It’s no secret that London is one of the most expensive cities in the world. But it also has some of the best jobs, an unbeatable music scene, and incredible nightlife. The parks are amazing, and you will never be short of something to do.
So, if you’re planning on a big move, here’s a complete breakdown of the cost of living in London.
Finding Your Dream London Property
Factors That Will Affect Your London Rent
The Size of the Property
Of course, the size of the home will affect the property’s price. However, taking on a two-bedroom property with a friend/flatmate works out substantially cheaper than a one-bedroom property alone.
Which Zone You Are In
London geography runs in zones, with one being the most central and nine the furthest out. (However, most Brits wouldn’t class zones 8/9 as even being London anymore!). Zones 1 and 2 are the most expensive. Remember, though, moving further out of the city will require you to spend far more on transportation each month.
Aside from the zones, many sought-after London areas drive up rental costs. For example, in Notting Hill, with its picture-perfect pastel houses, renters can expect to pay more than £2000 per month for a studio flat.
Access to Outside Space
Space in London is scarce, and where developers can squeeze in an extra bedroom, they most certainly will. The luxury of a garden or even a small balcony comes at a premium.
Securing Your First London Rental – How It Works
The rental market in London is unlike any other that I have experienced. In the capital, it is entirely normal to ‘bid’ on a rental property, meaning flats often go for well above their asking price. Additionally, a ‘holding fee’ will usually be required to even place a bid. This holding fee is roughly the equivalent of a week’s rent, which can easily reach £500. This fee accounts for the estate agents’ negotiations with the landlord, preventing timewasters from taking up valuable resources.
Once your offer is accepted, the vetting process will begin. First and most obviously, estate agents will demand proof of income. For example, our estate agent required evidence of an annual salary amounting to more than 30 times the monthly rent. Meaning, if the property is £1500 per month, you will need to show a household income of £45,000.
Our estate agents then used a third-party provider to complete the vetting process. Although they required a LOT of information (references, ID, marriage certificates, employment contract and bank statements), the process was relatively stress-free. The whole thing was complete within three working days.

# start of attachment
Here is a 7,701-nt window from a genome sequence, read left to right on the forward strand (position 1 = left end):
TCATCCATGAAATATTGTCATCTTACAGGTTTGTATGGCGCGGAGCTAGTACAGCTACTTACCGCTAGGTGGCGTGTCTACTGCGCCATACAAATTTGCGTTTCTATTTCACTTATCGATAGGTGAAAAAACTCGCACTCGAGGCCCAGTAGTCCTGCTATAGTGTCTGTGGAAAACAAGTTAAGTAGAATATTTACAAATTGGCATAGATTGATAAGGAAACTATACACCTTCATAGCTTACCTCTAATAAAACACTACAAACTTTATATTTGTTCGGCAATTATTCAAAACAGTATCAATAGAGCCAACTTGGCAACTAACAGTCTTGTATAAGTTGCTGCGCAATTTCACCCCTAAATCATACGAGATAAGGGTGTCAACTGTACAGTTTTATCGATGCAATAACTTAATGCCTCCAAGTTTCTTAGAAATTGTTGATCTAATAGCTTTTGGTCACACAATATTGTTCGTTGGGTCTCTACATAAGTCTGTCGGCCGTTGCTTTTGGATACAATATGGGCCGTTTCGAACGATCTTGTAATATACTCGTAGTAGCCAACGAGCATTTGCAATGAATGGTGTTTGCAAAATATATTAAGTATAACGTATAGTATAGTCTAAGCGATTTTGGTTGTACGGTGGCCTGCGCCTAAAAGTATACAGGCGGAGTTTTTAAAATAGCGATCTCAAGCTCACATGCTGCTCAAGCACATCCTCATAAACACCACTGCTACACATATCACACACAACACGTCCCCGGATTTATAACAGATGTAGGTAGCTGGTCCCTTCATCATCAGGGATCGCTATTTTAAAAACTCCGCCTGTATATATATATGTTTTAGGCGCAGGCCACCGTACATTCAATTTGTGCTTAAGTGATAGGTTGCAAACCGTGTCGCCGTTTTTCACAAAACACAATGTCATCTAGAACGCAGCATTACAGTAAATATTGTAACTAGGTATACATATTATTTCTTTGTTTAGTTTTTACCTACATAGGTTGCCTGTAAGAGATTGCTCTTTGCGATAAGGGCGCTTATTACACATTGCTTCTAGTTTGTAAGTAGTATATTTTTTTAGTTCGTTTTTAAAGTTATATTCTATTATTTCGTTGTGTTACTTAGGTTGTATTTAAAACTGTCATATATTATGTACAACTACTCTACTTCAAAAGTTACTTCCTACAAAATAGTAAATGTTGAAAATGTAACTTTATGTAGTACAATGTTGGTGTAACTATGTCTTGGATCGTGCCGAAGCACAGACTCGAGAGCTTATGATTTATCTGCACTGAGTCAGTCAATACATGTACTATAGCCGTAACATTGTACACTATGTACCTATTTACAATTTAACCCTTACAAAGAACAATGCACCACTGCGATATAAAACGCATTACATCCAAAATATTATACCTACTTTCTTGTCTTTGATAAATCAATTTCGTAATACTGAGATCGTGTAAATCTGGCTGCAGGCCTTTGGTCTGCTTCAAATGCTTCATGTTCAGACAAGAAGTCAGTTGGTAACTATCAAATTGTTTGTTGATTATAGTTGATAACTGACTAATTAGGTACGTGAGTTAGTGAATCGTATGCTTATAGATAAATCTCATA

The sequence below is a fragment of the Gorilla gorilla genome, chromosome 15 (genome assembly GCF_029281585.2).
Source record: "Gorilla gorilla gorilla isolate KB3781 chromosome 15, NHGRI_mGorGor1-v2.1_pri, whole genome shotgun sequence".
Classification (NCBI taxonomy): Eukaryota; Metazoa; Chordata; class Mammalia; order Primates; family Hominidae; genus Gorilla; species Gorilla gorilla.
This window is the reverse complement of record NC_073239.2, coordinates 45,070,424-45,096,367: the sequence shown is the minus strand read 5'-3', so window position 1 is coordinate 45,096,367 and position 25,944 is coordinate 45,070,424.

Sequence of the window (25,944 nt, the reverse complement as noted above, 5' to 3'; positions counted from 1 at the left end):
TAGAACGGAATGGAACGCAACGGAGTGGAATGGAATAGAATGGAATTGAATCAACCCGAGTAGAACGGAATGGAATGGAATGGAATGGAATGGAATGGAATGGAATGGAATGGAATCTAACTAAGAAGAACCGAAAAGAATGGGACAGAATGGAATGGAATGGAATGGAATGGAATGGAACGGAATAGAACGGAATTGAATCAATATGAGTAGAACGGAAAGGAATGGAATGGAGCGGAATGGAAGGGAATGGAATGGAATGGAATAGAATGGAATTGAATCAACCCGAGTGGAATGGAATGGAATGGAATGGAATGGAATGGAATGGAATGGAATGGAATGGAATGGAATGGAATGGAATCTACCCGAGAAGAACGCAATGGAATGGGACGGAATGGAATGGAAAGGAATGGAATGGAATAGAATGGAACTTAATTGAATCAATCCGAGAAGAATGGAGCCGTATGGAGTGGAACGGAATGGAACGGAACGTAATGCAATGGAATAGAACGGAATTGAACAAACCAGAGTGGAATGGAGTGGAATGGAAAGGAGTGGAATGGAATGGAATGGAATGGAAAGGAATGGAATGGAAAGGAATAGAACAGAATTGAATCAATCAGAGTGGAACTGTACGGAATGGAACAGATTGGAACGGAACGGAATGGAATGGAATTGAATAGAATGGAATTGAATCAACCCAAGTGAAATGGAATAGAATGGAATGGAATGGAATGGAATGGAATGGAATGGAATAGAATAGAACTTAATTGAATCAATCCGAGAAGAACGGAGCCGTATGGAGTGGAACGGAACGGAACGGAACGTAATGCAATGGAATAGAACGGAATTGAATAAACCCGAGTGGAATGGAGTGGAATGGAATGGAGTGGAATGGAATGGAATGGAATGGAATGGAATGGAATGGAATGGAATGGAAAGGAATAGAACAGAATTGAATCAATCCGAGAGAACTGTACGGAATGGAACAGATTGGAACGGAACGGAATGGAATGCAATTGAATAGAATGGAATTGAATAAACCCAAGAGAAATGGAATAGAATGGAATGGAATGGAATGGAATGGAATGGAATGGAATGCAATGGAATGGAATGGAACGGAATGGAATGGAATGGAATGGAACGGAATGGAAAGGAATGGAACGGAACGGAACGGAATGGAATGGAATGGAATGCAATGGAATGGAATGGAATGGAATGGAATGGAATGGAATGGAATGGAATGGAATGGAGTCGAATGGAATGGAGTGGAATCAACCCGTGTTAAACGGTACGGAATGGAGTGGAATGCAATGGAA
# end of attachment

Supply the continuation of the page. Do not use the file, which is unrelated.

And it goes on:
Once you’ve got the go-ahead, you will be expected to pay a deposit. The maximum legal deposit is the equivalent of 5 weeks’ rent (and at this point, you will receive your holding deposit back). However, please bear in mind that the property deposit and first month’s rent will be payable simultaneously, meaning your first month in London is expensive.
So, What Is the Average Rent in London?
It will come as no surprise that rents fluctuate massively across the city. Kensington and Chelsea are two of the most sought-after (and expensive) areas of the city – with an average rental price of £2062 per calendar month for a one-bedroom property.
On the other end of the scale, you have Bexley, with the average monthly rent for a one-bedroom flat being £854. However, Bexley is located in Zone 6, which can mean a massive daily commute for its residents.
The Cost of Living in London – Utility Bills
A ‘utility bill’ is an umbrella term for any household bill outside of your rent. There are many of these to consider in the UK, meaning they become a significant portion of your monthly expenses.
Council tax will likely be your most expensive utility bill in London.
If you’re moving from elsewhere in the UK, you will be very familiar with this cost. If you’re moving from abroad, however, you might be shocked by the cost of this. Properties are assigned a ‘band’, with A being the cheapest, which varies depending on your local council. However, expect to pay upwards of £100 per month in council tax.
Electricity & Gas – London Cost of Living
The UK has seen a very sharp rise in electricity bills in the past six months. Again, this is the case across the country, not just in the capital. We currently pay £180 per month for a two-bedroom flat. This is extremely expensive, and partly caused by the fact we both predominantly work from home and there has been a steep rise in prices.
Water rates are one of the least expensive utility bills. Expect to pay around £30 per month for a 1–2-bedroom flat. However, you will find that in many apartments, water rates are included in the rent.
‘I need a licence to watch TV?!’ In the UK, yes, you do. This will set you back £159 per year but can be split over 12 months and paid via direct debit. Even if you don’t have a TV but watch your programmes through a tablet or laptop, you will still need a license. However, you do not need a TV Licence if you only watch Netflix.